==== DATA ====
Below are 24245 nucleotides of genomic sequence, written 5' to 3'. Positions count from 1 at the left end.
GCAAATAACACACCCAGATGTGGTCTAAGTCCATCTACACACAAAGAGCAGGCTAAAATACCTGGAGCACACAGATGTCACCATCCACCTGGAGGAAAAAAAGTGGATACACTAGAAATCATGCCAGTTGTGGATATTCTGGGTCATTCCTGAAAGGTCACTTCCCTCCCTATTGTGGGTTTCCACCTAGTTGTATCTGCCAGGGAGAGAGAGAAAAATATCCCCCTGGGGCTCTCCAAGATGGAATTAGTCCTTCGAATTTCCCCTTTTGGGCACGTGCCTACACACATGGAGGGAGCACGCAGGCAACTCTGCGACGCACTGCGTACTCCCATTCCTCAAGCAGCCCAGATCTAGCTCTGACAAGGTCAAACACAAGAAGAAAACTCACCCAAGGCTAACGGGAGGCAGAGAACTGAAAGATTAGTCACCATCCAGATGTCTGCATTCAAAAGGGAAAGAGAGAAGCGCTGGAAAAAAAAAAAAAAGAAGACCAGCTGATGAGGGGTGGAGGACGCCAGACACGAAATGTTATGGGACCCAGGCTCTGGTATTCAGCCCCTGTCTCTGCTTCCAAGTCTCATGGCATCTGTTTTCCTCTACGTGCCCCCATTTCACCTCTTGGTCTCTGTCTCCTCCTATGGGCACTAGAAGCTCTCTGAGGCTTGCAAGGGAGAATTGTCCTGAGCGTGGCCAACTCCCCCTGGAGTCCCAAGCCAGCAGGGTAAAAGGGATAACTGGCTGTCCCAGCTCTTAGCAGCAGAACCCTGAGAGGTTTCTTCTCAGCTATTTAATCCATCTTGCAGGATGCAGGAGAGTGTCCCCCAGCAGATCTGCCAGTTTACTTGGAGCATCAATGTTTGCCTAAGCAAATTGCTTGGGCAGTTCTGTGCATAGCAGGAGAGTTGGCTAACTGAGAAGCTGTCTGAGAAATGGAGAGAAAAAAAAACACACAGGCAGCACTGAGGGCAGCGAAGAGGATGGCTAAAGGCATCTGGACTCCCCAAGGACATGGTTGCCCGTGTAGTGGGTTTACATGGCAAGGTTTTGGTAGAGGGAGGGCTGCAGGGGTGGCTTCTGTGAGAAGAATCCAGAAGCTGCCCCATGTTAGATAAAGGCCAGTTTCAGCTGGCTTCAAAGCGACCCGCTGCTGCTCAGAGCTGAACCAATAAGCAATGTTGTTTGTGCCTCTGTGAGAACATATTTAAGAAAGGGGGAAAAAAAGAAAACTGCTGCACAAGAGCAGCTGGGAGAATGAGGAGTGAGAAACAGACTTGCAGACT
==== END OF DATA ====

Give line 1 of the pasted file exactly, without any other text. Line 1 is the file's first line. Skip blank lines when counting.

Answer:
Below are 24245 nucleotides of genomic sequence, written 5' to 3'. Positions count from 1 at the left end.